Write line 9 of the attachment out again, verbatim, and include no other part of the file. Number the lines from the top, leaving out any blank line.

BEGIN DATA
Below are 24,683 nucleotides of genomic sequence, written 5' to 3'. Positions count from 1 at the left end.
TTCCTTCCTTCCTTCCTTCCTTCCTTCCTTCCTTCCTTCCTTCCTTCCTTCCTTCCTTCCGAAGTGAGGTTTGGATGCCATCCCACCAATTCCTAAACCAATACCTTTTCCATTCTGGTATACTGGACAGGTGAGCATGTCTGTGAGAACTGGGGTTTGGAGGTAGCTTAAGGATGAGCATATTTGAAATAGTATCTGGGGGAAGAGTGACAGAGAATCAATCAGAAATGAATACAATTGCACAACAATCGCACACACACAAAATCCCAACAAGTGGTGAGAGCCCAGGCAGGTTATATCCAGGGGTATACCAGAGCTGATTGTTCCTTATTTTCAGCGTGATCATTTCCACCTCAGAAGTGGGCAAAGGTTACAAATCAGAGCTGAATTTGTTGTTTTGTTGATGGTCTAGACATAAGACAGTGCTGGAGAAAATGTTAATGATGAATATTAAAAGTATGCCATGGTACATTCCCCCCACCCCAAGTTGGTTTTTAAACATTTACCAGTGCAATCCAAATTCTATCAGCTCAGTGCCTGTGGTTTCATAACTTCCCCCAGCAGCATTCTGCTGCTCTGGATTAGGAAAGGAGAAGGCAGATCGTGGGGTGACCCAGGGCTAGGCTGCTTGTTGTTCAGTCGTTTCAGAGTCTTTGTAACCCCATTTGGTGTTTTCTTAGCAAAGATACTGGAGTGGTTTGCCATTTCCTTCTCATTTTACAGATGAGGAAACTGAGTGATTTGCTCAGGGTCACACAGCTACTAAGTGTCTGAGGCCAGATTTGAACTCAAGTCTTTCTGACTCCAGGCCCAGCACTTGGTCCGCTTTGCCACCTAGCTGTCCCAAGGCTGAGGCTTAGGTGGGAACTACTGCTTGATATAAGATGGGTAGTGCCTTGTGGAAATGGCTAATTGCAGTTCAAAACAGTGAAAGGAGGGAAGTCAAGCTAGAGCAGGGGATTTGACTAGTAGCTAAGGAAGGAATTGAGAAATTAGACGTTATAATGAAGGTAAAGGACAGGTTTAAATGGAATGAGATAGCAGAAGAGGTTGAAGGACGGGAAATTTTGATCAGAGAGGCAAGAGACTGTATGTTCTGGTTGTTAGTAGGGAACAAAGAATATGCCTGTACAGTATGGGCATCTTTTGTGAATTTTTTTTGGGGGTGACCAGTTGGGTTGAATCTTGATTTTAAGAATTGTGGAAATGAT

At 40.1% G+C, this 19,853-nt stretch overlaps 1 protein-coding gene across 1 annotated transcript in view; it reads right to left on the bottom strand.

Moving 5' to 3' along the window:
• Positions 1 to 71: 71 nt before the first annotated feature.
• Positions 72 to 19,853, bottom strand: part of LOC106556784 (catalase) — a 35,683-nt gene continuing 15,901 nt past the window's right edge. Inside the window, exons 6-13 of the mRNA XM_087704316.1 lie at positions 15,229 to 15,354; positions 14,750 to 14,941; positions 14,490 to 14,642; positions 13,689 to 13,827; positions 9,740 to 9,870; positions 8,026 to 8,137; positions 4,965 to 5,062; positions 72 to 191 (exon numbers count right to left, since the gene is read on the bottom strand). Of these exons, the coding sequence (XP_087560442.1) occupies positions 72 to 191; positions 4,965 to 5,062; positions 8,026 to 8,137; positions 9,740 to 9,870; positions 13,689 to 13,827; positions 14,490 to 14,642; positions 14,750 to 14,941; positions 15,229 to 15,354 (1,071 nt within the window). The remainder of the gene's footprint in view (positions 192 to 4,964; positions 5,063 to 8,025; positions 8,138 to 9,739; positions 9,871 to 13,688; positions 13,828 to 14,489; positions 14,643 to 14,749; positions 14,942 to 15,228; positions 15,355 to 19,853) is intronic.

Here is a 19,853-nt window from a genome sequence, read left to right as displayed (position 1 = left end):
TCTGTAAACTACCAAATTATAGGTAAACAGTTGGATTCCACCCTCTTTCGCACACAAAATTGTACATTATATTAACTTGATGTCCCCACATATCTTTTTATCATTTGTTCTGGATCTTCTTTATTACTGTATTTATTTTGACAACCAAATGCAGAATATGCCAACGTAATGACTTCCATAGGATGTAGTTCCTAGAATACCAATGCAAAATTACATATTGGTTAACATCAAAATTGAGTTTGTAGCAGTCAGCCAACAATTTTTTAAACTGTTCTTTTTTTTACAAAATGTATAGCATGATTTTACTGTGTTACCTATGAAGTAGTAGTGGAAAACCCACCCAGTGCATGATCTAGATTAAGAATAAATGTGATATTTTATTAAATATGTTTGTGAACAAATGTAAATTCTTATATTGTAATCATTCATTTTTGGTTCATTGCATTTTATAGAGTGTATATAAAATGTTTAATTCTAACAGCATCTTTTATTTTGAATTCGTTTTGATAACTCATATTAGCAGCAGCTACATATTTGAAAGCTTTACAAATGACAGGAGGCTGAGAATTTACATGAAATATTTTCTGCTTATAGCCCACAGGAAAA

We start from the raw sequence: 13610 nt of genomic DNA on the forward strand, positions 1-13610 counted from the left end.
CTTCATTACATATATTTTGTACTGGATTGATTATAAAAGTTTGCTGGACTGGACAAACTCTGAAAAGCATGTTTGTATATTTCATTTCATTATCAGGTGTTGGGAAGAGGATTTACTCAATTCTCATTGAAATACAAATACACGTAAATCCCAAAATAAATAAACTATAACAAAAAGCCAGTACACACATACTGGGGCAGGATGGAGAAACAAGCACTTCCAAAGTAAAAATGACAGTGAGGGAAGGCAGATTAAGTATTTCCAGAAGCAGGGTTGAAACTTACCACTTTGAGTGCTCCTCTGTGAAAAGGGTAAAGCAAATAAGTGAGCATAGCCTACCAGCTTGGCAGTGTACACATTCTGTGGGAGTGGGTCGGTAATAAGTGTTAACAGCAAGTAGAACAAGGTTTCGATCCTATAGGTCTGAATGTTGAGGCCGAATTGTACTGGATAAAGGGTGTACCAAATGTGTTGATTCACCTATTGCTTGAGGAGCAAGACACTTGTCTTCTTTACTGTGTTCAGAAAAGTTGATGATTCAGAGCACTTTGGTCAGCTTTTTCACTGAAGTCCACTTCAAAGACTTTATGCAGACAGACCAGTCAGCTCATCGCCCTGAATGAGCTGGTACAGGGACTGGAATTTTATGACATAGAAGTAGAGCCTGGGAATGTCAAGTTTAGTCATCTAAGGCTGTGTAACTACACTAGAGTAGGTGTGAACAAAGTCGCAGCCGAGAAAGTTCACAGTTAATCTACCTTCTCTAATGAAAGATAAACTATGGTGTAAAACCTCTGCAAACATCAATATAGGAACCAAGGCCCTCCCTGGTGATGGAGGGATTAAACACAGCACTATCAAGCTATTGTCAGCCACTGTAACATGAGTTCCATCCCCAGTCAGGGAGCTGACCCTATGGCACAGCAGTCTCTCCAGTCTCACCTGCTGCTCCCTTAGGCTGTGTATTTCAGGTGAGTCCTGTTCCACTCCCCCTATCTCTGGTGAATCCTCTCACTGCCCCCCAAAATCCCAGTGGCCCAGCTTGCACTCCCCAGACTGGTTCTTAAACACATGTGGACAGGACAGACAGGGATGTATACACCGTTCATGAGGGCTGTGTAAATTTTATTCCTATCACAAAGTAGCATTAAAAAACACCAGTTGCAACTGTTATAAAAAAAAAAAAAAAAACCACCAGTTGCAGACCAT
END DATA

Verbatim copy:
We start from the raw sequence: 13610 nt of genomic DNA on the forward strand, positions 1-13610 counted from the left end.